Kotoya-san and I met near the tail end of winter in an old tea house by Lake Ashi under awkward circumstances. She stood on one end of a wooden platform raised a foot from the ground, cleaning supplies in one hand, face mask hiding her expression. On the other side, separated by an unlit fire place with a worn kettle and a ring of rocks, were four Australians girls alternating between trying to explain to Kotoya-san in increasingly louder, slower, and broken English that me taking their picture would take far less time than for them to first remove their shoes as they were being asked to. I stood on the dirt floor below, shoes also caked in mud, shivering after trekking through an ancient highway slick with rain, annoyed at having to choose between the logically expedient request of my fellow travelers of whose camera I held, or respecting the traditions of the storied establishment.
In a conversation with a friend the other day, I remarked how I felt oddly “at home” during my short visit to Japan in all its glorious neuroticism; a nation of rules, propriety, and arbitrary rituals. Completely unlike the “Bahala na” vibe of rural Antique, Philippines or the frenetic obsession with the new of New York City, Japan felt like a thick tome of step-by-step instructions accumulated over centuries of what one can and cannot do. One must not eat in public. One must not refer to someone of a higher status solely by their name. One must not sit on a tatami mat in a tea house with their shoes on. There were signs on how to properly eat your onigiri, signs on how to sit in the subway, signs on how to flush the hostel toilet (hold down for five seconds, then pull up, otherwise not enough water will flow), and signs on how to properly make a bed (put one sheet over the mattress, then another over that, then sleep in between the sheets). I adored the liberating restrictions. There was no guesswork as to how to act and where some saw an overly stuffy way to live, I saw order in an otherwise chaotic world. The steps one had to take in order to get a glimpse of the Tsukiji Market auction were no less onerous.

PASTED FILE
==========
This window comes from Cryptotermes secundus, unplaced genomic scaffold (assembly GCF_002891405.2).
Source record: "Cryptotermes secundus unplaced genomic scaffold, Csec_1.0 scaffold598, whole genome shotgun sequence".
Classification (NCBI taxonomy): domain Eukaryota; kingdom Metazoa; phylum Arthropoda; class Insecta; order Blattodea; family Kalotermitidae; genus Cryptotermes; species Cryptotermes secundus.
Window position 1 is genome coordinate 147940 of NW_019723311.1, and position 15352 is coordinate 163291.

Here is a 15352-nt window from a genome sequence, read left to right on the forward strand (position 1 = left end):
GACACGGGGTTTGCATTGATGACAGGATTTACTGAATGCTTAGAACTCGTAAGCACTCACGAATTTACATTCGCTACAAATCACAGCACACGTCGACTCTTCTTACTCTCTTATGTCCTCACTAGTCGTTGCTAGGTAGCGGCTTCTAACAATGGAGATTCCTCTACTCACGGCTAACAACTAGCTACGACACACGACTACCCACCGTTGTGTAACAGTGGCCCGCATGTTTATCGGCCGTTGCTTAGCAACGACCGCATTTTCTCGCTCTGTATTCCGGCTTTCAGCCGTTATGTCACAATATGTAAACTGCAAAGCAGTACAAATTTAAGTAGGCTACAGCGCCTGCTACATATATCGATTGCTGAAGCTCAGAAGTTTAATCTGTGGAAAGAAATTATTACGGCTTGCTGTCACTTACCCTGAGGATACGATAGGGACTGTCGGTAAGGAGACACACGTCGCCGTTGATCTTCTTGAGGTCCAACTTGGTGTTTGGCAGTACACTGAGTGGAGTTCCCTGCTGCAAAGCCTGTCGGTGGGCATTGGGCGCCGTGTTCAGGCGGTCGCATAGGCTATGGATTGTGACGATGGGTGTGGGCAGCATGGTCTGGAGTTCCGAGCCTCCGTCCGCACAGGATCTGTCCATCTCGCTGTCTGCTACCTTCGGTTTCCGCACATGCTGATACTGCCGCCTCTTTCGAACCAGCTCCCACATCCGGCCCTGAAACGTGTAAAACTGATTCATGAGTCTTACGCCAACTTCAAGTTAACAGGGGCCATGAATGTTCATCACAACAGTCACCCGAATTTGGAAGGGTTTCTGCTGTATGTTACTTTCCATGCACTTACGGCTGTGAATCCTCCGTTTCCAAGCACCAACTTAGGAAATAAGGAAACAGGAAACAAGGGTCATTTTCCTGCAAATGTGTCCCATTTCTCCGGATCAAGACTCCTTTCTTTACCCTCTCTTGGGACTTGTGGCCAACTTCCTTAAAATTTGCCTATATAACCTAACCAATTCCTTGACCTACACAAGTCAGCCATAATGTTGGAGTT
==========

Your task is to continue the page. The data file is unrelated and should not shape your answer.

// Mid-afternoon, Shinobazuno Pond, Ueno Park, きょわ素晴らしいです
“I wish there was more green around here,” my spontaneous explorer friend and food buddy for the day remarked. “The gardens back in Argentina or Germany always looked greener”. Looking around I couldn’t agree more. Concrete paved most of the park and the few patches of grass were covered in park-goers and fellow tourists. Still, it was hard to complain with the the sun out in a cloudless sky and a light breeze playing across the water. It was the rare nice day since I arrived in Tokyo and with Asahi beers and a Sakura Yakimochi (Charred Cherry Blossom-flavored rice cake) between us, I could forgive the otherwise grey landscape.